Nine of the charges were “destination fees.”
I had three daily fees, each of which was nearly $35. I also paid separate taxes for sales and occupancy on each of the fees. The total fees came to $240.
‘Junk fees in the hotel business’
I had read about ‘junk fees’ in the industry. They are often referred to as “destination fees”, “destination fees” or “hospitality services” fees.
But, I had also read that the hotel staff would waive them if pressed. However, I did not have the same luck when I checked out of Thompson Central Park New York – a Hyatt Hotel. The front desk staff demanded that the fees be paid. The hotel’s website says that the “destination fees” include amenities such as:
Premium internet access
Access to a fitness center
Concierge business services
Newspapers on request
One bottle of water per guest at check-in
These are all things I assumed would come with my booking, especially since entry-level rates regularly exceed $500 per night. “
- What I got for the fee
- The hotel’s website says its “destination fees” provide amenities like:
- Premium internet access
- Access to a fitness center
- Concierge business services
Newspapers on request
One bottle of water per guest at check-in
Those are all things I presumed would come with my booking, especially since entry-level rates regularly exceed $500 per night.
There’s more. The fees also provide discounts: a free hour on a bike rental (with one paid hour), 6% off The New York Pass for sightseeing, 8% off a hop-on hop-off bus tour, and “exclusive access to 20% off” zoo tickets — all fine things, but nothing I wanted or would use.
‘No way to opt out’
In the competitive luxury hospitality industry — where operators strive for flawless stays and glowing online reviews — hotels with fees run the risk of leaving guests feeling hoodwinked right before they walk out the door.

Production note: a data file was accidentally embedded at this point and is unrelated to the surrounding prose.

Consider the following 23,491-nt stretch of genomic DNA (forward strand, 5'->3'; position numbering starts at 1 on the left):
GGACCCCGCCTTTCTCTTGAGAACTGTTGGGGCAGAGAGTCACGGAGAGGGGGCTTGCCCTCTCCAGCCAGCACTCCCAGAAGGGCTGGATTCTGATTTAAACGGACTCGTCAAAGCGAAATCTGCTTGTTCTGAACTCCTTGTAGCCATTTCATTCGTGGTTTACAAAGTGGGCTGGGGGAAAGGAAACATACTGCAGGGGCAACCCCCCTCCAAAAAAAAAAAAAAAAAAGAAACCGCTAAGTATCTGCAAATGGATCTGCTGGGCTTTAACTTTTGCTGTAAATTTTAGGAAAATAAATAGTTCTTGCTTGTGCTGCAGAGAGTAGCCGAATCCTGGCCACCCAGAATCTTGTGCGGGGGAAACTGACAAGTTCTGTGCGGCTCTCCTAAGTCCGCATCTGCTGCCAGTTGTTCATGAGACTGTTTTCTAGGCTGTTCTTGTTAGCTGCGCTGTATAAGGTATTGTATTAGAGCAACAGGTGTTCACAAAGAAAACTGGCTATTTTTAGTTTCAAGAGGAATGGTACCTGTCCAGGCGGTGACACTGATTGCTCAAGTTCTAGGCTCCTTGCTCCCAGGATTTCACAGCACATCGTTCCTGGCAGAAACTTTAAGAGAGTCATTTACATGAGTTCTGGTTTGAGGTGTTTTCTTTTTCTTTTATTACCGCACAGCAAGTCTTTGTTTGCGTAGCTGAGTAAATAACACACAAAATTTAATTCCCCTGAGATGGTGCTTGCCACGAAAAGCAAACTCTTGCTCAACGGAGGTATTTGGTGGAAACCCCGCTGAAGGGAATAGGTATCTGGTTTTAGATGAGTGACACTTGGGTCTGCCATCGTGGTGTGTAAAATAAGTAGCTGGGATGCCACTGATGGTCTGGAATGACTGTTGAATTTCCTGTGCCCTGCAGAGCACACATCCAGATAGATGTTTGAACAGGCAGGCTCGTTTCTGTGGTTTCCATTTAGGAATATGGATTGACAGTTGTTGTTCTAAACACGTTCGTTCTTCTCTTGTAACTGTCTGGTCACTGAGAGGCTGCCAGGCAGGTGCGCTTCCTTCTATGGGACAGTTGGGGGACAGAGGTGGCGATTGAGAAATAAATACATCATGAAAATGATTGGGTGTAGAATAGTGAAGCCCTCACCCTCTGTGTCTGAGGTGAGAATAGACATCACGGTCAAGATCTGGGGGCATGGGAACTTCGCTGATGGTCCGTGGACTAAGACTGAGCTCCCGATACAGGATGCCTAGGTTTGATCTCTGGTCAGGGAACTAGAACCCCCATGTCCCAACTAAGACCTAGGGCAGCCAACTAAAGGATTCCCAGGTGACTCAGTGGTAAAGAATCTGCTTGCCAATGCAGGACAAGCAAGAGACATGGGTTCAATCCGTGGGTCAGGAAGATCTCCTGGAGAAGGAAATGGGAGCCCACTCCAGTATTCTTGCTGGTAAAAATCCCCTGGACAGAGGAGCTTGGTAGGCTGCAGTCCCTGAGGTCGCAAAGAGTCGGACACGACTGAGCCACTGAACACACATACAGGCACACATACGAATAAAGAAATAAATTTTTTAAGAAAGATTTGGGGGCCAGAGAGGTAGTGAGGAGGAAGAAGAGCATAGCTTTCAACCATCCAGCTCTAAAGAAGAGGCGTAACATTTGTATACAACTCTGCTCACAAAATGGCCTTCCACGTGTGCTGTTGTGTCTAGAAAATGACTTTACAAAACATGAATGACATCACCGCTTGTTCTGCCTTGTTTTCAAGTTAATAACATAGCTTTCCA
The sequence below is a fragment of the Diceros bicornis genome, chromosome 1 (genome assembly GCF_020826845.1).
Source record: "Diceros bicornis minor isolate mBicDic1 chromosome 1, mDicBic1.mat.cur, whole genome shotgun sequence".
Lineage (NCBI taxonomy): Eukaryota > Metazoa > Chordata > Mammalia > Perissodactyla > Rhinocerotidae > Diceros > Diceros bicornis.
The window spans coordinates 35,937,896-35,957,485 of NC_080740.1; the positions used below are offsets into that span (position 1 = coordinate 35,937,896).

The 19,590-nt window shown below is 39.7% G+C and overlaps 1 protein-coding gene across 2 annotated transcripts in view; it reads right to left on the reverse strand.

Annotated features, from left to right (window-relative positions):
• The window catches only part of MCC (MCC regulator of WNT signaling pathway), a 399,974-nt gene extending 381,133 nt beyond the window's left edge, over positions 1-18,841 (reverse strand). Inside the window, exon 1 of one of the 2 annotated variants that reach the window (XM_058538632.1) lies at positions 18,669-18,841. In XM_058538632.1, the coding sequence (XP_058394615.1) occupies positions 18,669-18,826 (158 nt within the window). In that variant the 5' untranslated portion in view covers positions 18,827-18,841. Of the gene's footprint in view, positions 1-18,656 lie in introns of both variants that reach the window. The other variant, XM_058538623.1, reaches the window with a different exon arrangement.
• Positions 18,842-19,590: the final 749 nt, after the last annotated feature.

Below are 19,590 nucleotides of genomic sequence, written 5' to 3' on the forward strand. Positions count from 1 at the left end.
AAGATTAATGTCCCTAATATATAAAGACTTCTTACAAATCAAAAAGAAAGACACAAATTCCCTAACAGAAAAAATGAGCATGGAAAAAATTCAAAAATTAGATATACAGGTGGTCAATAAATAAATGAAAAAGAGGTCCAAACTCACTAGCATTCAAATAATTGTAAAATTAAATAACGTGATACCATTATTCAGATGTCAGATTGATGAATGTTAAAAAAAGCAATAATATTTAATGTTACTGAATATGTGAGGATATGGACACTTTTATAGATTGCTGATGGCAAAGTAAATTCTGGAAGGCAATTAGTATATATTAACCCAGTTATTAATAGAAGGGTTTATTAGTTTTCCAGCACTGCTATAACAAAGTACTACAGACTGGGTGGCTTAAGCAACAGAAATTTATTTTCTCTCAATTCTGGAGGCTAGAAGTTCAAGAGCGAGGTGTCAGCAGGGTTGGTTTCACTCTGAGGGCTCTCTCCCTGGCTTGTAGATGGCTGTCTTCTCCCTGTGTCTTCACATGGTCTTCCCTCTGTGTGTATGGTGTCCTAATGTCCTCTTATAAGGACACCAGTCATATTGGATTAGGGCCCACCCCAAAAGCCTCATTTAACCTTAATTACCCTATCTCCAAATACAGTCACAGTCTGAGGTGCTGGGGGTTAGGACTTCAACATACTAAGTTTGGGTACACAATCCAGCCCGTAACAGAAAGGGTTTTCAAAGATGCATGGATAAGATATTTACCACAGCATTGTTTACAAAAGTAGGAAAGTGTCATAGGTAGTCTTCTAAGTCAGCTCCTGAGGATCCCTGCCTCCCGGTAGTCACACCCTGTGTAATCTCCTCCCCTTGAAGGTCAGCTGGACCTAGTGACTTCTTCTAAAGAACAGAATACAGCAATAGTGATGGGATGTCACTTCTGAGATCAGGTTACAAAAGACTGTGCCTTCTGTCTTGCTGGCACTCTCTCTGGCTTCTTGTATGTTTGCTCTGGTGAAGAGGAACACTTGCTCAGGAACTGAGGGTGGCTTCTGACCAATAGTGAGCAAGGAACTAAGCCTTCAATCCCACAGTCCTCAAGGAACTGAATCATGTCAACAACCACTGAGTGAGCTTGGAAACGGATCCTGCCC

But the reason isn’t surprising.
“It’s very lucrative,” Rafat Ali, the CEO and founder of the travel media company, Skift, told CNBC. Federal Trade Commission estimates show consumers paid around $2 billion in hotel fees before the pandemic, and mandatory fees have grown since then.
President Joe Biden said in his 2023 State of the Union Address: “We’re going to ban surprise resort fees that hotels charge on your bill. These fees can be as high as $90 per night in hotels that aren’t resorts. “
Kent Nishimura He said it would never happen. He said. “In hotels, this doesn’t work, because you don’t unbundle anything, you just add it on, and there is no way to opt-out. Ali, who wrote an open message to the travel industry on Skift’s website in August 2010, said: “You will not win this junk fee fight.” The reason, he explained, was that these fees are disliked by everyone, even those who disagree with him. Legislation and lawsuits
Lawsuits and legislation were introduced by the U.S. Senate in March to eliminate “excessive and hidden fees”. It also required that total costs are clearly displayed when a price was first shown to the consumer. The Hotel Fees Transparency Act prohibits hotels from advertising rates without mandatory fees. Cq-roll Call, Inc. United, American, and Frontier changed their policies soon.